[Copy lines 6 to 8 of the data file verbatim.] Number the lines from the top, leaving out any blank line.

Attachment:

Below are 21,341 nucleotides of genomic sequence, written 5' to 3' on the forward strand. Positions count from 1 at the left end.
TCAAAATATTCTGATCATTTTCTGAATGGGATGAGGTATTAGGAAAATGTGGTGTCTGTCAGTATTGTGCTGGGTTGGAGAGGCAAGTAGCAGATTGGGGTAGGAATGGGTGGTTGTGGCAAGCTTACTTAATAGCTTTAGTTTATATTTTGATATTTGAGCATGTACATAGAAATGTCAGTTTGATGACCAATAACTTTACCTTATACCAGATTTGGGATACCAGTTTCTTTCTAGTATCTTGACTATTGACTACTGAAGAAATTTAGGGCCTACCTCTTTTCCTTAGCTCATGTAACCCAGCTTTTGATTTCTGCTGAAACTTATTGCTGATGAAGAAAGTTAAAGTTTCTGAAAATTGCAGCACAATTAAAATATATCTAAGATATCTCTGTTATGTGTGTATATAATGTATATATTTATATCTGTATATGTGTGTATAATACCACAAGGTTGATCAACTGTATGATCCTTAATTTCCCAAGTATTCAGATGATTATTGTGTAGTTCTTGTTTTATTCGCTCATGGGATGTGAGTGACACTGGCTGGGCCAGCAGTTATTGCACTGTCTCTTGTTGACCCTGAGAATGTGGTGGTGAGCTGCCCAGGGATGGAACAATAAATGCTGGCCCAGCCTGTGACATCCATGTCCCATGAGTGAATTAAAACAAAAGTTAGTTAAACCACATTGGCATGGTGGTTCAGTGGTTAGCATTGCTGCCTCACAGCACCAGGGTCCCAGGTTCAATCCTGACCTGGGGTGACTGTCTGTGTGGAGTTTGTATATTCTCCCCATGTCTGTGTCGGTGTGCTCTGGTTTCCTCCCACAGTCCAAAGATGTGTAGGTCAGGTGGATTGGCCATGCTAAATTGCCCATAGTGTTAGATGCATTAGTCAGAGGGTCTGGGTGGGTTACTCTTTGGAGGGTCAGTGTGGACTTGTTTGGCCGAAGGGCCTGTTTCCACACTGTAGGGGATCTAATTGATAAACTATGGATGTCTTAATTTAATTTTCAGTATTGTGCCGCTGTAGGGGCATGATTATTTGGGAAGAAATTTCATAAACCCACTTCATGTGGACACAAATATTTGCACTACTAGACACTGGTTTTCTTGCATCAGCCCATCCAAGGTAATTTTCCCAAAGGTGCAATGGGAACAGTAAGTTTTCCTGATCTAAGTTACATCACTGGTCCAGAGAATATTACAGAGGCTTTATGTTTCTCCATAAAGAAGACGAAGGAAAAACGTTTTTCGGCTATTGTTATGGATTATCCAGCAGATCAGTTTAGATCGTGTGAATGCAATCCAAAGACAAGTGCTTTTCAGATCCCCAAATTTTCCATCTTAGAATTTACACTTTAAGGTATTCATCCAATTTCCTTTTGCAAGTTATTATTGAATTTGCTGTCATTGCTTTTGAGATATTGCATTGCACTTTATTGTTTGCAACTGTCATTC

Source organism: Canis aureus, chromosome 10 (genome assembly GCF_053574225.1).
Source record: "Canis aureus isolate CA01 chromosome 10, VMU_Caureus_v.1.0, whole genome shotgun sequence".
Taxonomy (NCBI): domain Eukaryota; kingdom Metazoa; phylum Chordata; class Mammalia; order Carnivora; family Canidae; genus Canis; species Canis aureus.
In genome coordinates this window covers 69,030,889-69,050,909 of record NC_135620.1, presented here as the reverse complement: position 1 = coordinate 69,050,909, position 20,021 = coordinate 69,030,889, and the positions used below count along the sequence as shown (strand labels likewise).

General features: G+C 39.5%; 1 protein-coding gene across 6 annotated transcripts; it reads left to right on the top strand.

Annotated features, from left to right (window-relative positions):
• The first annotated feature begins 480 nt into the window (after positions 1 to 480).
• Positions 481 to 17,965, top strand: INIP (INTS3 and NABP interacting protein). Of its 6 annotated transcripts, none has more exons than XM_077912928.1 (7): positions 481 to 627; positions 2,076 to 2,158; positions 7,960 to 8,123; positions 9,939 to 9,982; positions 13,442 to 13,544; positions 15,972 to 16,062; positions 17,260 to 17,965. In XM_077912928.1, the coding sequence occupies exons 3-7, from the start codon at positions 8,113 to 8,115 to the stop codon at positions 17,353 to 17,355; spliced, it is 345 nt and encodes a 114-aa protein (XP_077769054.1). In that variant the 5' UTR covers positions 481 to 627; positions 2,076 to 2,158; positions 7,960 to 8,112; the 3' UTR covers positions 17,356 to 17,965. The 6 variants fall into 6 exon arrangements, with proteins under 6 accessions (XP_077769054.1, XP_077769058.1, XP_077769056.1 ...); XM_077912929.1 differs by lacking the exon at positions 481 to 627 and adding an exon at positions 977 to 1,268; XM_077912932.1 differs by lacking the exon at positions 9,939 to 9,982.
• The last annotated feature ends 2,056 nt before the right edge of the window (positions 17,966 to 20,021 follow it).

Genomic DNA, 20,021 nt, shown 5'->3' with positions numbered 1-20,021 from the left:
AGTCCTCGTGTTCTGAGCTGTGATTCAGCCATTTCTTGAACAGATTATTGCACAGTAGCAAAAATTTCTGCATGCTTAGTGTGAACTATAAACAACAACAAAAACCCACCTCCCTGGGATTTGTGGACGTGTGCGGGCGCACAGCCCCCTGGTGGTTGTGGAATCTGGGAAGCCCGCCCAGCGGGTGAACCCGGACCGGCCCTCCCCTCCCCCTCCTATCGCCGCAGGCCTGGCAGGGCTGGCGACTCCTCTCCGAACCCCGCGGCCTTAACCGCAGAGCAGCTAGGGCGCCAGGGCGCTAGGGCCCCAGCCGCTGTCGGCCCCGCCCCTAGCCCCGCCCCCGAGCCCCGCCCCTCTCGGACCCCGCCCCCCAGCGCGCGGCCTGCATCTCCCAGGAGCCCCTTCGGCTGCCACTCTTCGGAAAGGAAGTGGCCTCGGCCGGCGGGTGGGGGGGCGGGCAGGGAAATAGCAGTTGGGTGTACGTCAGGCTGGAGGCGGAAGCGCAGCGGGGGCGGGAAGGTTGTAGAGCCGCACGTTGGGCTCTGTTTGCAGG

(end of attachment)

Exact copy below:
In genome coordinates this window covers 69,030,889-69,050,909 of record NC_135620.1, presented here as the reverse complement: position 1 = coordinate 69,050,909, position 20,021 = coordinate 69,030,889, and the positions used below count along the sequence as shown (strand labels likewise).

General features: G+C 39.5%; 1 protein-coding gene across 6 annotated transcripts; it reads left to right on the top strand.

Annotated features, from left to right (window-relative positions):